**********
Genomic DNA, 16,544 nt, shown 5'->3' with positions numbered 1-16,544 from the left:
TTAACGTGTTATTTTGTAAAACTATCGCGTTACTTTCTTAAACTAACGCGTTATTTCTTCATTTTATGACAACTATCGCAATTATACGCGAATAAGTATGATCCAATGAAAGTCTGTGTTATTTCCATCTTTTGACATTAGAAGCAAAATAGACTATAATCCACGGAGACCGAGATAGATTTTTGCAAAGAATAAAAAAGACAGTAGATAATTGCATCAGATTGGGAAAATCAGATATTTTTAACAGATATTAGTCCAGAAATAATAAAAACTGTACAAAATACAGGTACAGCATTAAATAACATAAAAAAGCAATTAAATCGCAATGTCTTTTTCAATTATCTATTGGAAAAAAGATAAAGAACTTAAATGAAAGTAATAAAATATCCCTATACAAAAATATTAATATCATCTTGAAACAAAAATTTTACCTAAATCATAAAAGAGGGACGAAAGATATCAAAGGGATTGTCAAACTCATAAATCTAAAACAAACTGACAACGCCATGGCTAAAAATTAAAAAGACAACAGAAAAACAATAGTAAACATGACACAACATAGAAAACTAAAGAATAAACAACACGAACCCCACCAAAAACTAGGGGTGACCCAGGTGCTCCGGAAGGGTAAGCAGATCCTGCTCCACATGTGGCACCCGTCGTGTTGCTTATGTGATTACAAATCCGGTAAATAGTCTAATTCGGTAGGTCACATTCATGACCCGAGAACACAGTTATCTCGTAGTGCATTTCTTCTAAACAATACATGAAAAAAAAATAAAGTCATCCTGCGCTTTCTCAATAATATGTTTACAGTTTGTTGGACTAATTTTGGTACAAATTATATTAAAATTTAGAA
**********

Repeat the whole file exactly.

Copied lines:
Genomic DNA, 16,544 nt, shown 5'->3' with positions numbered 1-16,544 from the left:
TTAACGTGTTATTTTGTAAAACTATCGCGTTACTTTCTTAAACTAACGCGTTATTTCTTCATTTTATGACAACTATCGCAATTATACGCGAATAAGTATGATCCAATGAAAGTCTGTGTTATTTCCATCTTTTGACATTAGAAGCAAAATAGACTATAATCCACGGAGACCGAGATAGATTTTTGCAAAGAATAAAAAAGACAGTAGATAATTGCATCAGATTGGGAAAATCAGATATTTTTAACAGATATTAGTCCAGAAATAATAAAAACTGTACAAAATACAGGTACAGCATTAAATAACATAAAAAAGCAATTAAATCGCAATGTCTTTTTCAATTATCTATTGGAAAAAAGATAAAGAACTTAAATGAAAGTAATAAAATATCCCTATACAAAAATATTAATATCATCTTGAAACAAAAATTTTACCTAAATCATAAAAGAGGGACGAAAGATATCAAAGGGATTGTCAAACTCATAAATCTAAAACAAACTGACAACGCCATGGCTAAAAATTAAAAAGACAACAGAAAAACAATAGTAAACATGACACAACATAGAAAACTAAAGAATAAACAACACGAACCCCACCAAAAACTAGGGGTGACCCAGGTGCTCCGGAAGGGTAAGCAGATCCTGCTCCACATGTGGCACCCGTCGTGTTGCTTATGTGATTACAAATCCGGTAAATAGTCTAATTCGGTAGGTCACATTCATGACCCGAGAACACAGTTATCTCGTAGTGCATTTCTTCTAAACAATACATGAAAAAAAAATAAAGTCATCCTGCGCTTTCTCAATAATATGTTTACAGTTTGTTGGACTAATTTTGGTACAAATTATATTAAAATTTAGAA